But, Smil says, the long-term effect of the dam on China’s environment is difficult to predict. How quickly sedimentation might clog the dam depends on both precipitation and deforestation/reforestation along the river, and whether the reservoir becomes cleaner or filthier, he says, will simply depend “on how much junk they put into the water.” With so many variables, the dam’s full impact will not be clear for many years, Smil says.

Nutrients in the East China Sea, however, have already changed significantly since the reservoir was filled in 2003, says Gwo-Ching Gong, a marine ecologist at the National Taiwan Ocean University in Keelung. From 1994 to 2004, Gong and his team measured silicon, nitrogen and chlorophyll — indicators of the health of the ecosystem — in the East China Sea.

The dam’s most lasting effect was on the levels of silicon, which primarily enters the sea in sediment, Gong says. After the dam was filled, less sediment reached the sea, considerably reducing how much silicon the waters contained relative to nitrogen. Altering that balance of available nutrients could ultimately change which species flourish in the East China Sea, dramatically affecting its food web structure, the team reports in the April 15 Geophysical Research Letters.

Meanwhile, as the Three Gorges Dam nears completion, China is forging ahead with other dam projects that continue to stir up controversy. Several projects, including a second massive dam to be built on the Yangtze, 1,500 kilometers upstream of the Three Gorges Dam, and a proposed dam on the Nu River, have caused an unprecedented public outcry, and approval is pending while assessments are conducted, according to Zhu Guangyao, deputy director of China’s State Environmental Protection Administration (SEPA). In 2003, SEPA acknowledged environmental concerns by requiring environmental impact assessments for all construction plans.

That’s a step forward, says Grainne Ryder, policy director for foreign-aid and environmental watchdog group Probe International in Toronto, Canada. However, she says, though the assessments have halted construction on at least one dam, other projects — including a controversial dam on the Burma/Thailand border — are going ahead, despite strong opposition in both China and Thailand. A third Yangtze project was also green-lighted in June.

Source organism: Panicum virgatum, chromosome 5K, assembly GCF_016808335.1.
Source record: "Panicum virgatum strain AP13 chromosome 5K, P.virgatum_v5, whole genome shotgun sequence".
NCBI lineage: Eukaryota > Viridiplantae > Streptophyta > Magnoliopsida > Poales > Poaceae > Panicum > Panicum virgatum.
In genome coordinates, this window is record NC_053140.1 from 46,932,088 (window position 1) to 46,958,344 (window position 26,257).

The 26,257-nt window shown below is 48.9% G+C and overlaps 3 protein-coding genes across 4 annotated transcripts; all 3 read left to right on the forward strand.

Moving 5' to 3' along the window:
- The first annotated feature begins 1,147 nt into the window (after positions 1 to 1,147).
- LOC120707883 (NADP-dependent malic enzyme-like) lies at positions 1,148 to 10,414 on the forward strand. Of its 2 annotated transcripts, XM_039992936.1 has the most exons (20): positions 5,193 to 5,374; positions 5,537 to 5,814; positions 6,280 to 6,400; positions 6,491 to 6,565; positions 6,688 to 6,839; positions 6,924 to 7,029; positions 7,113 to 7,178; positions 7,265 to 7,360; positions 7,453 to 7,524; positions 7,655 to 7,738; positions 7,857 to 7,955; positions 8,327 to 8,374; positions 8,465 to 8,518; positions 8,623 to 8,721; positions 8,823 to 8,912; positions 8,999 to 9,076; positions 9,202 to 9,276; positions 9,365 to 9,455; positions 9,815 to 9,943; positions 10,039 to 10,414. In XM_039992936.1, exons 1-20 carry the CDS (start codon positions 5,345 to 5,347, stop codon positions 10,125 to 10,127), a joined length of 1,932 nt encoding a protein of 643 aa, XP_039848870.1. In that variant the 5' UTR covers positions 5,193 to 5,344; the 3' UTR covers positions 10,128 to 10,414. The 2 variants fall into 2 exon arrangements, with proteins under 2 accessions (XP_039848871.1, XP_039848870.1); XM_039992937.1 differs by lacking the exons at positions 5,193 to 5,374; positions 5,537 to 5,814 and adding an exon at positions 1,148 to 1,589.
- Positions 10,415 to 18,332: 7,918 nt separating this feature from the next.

The same urgent need for cheap, renewable power is spurring a wave of controversial giant dam building in rapidly developing countries elsewhere in the region. A decades-long project in India to build thousands of dams along the Narmada River, including two “megadams,” has spurred protests over the potential displacement of hundreds of thousands of people, as well as over environmental concerns. Similar issues have plagued India’s plans to build a dam on the Indus River in the disputed Kashmir region in the northeast, which could double India’s current hydroelectric output. Burma is also building a series of hydroelectric dams on its Salween River, a project that critics say is as much a political strategy as an energy strategy because much of the land that will be flooded is populated by an ethnic minority.

“Three Gorges has done a lot to encourage gigantic dam building” by making these mammoth projects appear profitable, Ryder says. “It’s a real problem of scale,” she says. “The environmental cost and damages just become unmanageable.” Furthermore, she adds, governments focusing their resources on these large centralized projects will be left behind in terms of developing clean, new technologies.

These projects, though displacing many, are also a sign of a country’s growing pains, Smil says. Indeed, facing growing power needs, the United States went through its own spate of dam building in the last 100 years, he says. “The Chinese started kind of late, that’s all.”

The sheer scale of the Three Gorges Dam project, however, does distinguish it from past U.S. projects, Smil adds. “It’s just huge, that’s the thing. It’s the number of people that it will affect — and in the long-term, it’s much more unpredictable.”

Carolyn Gramling

Links:
"China fills Three Gorges Dam," Geotimes, August 2003